Pub. date: 2009 | Online Pub. Date: December 16, 2009 | DOI: 10.4135/9781412972048 | Print ISBN: 9780761929574 | Online ISBN: 9781412972048| Publisher:SAGE Publications, Inc.About this encyclopedia
Film in Television News
Robin A. Larsen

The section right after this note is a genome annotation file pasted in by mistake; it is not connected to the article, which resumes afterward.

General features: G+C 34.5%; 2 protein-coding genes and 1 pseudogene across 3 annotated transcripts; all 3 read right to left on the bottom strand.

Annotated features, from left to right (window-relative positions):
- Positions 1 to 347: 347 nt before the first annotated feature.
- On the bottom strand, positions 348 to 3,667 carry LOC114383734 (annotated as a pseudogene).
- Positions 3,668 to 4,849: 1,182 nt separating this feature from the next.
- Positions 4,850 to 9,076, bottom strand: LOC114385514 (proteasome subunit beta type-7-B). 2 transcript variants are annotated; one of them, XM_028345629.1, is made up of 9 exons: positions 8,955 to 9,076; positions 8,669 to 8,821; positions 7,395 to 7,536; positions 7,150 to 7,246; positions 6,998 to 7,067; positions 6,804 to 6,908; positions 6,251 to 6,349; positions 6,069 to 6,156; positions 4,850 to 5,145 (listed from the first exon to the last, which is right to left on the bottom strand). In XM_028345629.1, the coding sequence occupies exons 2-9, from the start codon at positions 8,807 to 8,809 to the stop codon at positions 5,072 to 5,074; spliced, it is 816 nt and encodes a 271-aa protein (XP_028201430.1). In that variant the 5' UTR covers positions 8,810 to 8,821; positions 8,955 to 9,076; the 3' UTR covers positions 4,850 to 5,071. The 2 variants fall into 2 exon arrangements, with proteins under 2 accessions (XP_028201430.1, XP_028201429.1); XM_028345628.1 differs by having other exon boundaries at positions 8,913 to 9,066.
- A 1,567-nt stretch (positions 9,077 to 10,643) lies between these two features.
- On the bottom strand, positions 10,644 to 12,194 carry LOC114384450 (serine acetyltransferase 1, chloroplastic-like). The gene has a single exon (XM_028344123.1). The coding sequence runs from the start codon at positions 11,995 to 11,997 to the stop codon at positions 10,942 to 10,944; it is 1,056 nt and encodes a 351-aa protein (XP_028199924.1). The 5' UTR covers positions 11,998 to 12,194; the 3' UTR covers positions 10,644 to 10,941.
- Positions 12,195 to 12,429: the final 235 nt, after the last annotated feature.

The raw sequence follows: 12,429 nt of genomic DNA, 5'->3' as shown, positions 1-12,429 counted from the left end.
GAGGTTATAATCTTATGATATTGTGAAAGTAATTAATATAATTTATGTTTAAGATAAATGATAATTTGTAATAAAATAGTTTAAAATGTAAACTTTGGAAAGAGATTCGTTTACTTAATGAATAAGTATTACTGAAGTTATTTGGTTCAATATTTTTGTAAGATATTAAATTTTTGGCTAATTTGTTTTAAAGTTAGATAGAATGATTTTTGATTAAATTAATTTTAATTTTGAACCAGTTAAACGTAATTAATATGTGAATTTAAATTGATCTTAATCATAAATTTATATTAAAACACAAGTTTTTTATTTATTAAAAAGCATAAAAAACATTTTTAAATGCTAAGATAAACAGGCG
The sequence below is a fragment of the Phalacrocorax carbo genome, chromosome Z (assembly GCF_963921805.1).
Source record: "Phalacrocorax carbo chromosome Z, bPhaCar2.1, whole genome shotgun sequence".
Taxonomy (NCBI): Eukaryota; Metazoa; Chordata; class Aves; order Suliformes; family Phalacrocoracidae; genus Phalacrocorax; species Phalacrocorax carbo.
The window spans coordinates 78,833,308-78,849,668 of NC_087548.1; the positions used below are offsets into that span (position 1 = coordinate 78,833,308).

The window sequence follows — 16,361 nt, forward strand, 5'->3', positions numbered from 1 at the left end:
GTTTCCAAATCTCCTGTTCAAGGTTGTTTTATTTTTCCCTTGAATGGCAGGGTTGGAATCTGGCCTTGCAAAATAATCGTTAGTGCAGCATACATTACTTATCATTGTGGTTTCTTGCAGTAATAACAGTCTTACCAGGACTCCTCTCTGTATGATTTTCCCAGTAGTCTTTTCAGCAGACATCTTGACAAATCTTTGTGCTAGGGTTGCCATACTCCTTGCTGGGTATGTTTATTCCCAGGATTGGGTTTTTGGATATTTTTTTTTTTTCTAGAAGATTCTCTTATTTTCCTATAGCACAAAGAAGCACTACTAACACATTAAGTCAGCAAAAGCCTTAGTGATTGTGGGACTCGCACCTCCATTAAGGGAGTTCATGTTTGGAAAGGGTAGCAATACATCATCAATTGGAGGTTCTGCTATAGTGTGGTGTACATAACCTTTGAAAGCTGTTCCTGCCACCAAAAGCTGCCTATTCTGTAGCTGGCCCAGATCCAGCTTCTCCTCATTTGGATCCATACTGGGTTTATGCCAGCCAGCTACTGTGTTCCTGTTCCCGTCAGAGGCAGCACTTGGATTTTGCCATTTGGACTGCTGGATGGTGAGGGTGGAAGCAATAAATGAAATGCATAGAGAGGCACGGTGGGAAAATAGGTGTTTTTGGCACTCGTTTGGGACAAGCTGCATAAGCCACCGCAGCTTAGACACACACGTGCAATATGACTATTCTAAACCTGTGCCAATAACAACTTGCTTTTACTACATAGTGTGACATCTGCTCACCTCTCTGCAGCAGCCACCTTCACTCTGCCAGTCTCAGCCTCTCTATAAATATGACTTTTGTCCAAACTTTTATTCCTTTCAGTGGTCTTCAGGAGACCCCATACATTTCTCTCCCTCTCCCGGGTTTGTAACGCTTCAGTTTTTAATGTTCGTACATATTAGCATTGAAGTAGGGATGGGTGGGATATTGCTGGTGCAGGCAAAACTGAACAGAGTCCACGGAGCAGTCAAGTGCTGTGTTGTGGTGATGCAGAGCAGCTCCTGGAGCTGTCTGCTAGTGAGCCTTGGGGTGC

Until the American commercial television networks introduced videotape recording in 1956, they produced news only live or on film. They aired live, film, and videotape news reports until 1978, when film was dropped. Televised film news first appeared in late 1936 in England with the launching of the BBC's London Television Service. Three years later, in 1939, NBC/RCA introduced U.S. television at the New York World's Fair. After World War II, in 1946, four networks (ABC, CBS, DuMont, and NBC) began broadcasting daily 15-minute filmed news magazine programs from their New York flagship stations. Coverage of political party conventions and presidential elections followed in 1948. To capture televised images on film, 16mm and 35mm kinescope cameras especially designed for the purpose were aimed at video monitors carrying studio or remote transmissions. Only in the late 1950s were film reels and cameras gradually replaced by erasable, two-inch magnetic videotape and the ...